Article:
講演者：Prof. Dr. Matthias Schrin （ミュンヘン大学）
演題:Hilbert and Wittenstein on the Consistency of Mathematical Theory
Abstract: This talk consists of two parts. The first part is almost entirely devoted to a discussion of Hilbert’s finitist metamathematics in the 1920s, with particular emphasis on his conception of finitist consistency proofs for formalized mathematical theories T. When Hilbert wrote his famous essay ‘On the Infinite’ (1925-1926), his proof theory of the 1920s had grown to full maturity. It is here that he pays special attention to describing what is usually called “the method of ideal elements”, such as the postulation of points and lines at infinity in projective geometry or the postulation of the existence of n roots for an n-th degree polynomial in algebra. In subsequent smaller sections, I try to shed light on some difficulties to which Hilbert’s metamathematics of the 1920s gives rise. One serious difficulty that I discuss is the fact, widely ignored in the pertinent literature on Hilbert’s programme, that his language of finitist metamathematics fails to supply the conceptual resources for formulating a consistency statement qua unbounded quantification. Another difficulty emerges from Hilbert’s illicit assumptions of infinity in metamathematics. On the way, I shall comment on the relationship between finitism and intuitionism, on W. W. Tait’s objection to an interpretation of Hilbert’s finitism by Niebergall and Schirn as well as on partial realizations of Hilbert’s programme, chiefly advocated by S. G. Simpson.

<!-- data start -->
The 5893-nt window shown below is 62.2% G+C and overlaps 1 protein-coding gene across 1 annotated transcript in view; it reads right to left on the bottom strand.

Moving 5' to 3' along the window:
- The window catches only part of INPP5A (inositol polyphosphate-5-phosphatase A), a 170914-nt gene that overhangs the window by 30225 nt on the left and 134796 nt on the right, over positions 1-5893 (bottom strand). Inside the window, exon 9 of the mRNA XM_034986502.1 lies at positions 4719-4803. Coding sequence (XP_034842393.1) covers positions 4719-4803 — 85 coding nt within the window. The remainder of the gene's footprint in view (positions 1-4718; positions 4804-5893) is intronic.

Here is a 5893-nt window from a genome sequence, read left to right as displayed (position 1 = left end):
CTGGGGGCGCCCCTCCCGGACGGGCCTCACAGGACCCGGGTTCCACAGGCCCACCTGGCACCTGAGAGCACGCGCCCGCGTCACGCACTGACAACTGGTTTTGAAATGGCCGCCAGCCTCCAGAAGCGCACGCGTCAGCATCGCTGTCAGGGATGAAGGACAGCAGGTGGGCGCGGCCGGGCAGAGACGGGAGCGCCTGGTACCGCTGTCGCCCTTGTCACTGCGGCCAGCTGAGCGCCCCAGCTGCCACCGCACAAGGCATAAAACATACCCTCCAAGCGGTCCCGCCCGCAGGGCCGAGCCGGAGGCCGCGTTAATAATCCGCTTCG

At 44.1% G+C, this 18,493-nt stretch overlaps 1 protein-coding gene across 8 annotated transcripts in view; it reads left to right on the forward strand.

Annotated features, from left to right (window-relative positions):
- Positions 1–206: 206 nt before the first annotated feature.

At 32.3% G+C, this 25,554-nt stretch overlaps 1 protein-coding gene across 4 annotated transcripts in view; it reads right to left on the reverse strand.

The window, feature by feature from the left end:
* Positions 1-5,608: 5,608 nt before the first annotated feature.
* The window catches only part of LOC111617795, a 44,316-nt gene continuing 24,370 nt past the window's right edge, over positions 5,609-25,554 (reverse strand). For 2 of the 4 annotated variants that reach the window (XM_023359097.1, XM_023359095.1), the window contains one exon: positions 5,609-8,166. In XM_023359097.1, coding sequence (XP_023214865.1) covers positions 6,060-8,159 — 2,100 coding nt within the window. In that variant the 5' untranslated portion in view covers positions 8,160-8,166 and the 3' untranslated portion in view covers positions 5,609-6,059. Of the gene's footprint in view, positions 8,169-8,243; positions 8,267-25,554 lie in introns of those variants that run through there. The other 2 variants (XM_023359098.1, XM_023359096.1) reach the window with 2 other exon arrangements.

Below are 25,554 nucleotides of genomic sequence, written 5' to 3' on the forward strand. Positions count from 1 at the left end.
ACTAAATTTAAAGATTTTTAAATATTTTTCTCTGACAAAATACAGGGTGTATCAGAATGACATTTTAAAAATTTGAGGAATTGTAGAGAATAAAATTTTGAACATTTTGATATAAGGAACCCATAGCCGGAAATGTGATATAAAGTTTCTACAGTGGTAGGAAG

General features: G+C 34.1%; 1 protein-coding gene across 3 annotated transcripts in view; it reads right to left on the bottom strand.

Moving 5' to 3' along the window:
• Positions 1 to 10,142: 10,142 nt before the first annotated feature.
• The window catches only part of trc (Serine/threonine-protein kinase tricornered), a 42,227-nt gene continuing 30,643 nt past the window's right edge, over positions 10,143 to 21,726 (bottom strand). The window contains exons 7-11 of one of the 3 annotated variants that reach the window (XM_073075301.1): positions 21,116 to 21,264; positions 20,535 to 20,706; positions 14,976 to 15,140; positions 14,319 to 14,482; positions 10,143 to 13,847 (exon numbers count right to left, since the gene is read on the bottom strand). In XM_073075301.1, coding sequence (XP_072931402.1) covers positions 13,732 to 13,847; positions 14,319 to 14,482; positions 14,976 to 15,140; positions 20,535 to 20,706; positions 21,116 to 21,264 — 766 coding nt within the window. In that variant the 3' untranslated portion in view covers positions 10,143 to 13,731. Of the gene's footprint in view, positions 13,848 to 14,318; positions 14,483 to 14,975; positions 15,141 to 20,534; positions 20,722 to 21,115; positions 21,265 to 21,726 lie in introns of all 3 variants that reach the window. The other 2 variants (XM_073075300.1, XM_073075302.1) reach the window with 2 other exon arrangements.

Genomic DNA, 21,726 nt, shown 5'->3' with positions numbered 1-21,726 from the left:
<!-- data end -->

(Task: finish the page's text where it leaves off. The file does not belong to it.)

In the second part of my talk, I take a critical look at Wittgenstein’s views about (in)consistency and consistency proofs in the period 1929-1933. I argue that his insouciant attitude towards the emergence of a contradiction in a mathematical calculus as well as his outright rejection of metamathematical consistency proofs are unjustified. In particular, I argue — by way of presenting an imaginary dialogue between Wittgenstein and Hilbert — that Wittgenstein falls short of making a convincing case against Hilbert’s proof-theoretic project. I conclude with philosophical remarks on consistency proofs and the notion of soundness.